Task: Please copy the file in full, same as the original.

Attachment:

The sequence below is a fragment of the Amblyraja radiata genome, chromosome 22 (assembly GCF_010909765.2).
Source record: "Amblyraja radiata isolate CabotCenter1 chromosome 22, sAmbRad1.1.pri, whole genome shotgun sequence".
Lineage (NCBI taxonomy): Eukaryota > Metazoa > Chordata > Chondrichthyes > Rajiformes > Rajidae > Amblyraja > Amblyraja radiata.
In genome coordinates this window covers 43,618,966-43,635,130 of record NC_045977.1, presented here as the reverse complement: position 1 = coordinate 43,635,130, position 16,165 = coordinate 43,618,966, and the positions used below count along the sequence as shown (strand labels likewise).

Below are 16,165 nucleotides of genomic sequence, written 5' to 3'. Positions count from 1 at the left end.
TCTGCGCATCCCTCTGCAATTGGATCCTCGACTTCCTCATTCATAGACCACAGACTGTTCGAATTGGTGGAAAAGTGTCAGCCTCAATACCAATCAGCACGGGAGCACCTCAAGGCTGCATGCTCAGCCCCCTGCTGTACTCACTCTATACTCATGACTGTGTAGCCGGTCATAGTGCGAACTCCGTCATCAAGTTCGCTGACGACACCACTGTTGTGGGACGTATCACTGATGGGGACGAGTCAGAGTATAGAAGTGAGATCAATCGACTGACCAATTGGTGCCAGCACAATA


The sequence below is a fragment of the Amblyraja radiata genome, chromosome 22 (assembly GCF_010909765.2).
Source record: "Amblyraja radiata isolate CabotCenter1 chromosome 22, sAmbRad1.1.pri, whole genome shotgun sequence".
Lineage (NCBI taxonomy): Eukaryota > Metazoa > Chordata > Chondrichthyes > Rajiformes > Rajidae > Amblyraja > Amblyraja radiata.
In genome coordinates this window covers 43,618,966-43,635,130 of record NC_045977.1, presented here as the reverse complement: position 1 = coordinate 43,635,130, position 16,165 = coordinate 43,618,966, and the positions used below count along the sequence as shown (strand labels likewise).

Below are 16,165 nucleotides of genomic sequence, written 5' to 3'. Positions count from 1 at the left end.
TCTGCGCATCCCTCTGCAATTGGATCCTCGACTTCCTCATTCATAGACCACAGACTGTTCGAATTGGTGGAAAAGTGTCAGCCTCAATACCAATCAGCACGGGAGCACCTCAAGGCTGCATGCTCAGCCCCCTGCTGTACTCACTCTATACTCATGACTGTGTAGCCGGTCATAGTGCGAACTCCGTCATCAAGTTCGCTGACGACACCACTGTTGTGGGACGTATCACTGATGGGGACGAGTCAGAGTATAGAAGTGAGATCAATCGACTGACCAATTGGTGCCAGCACAATA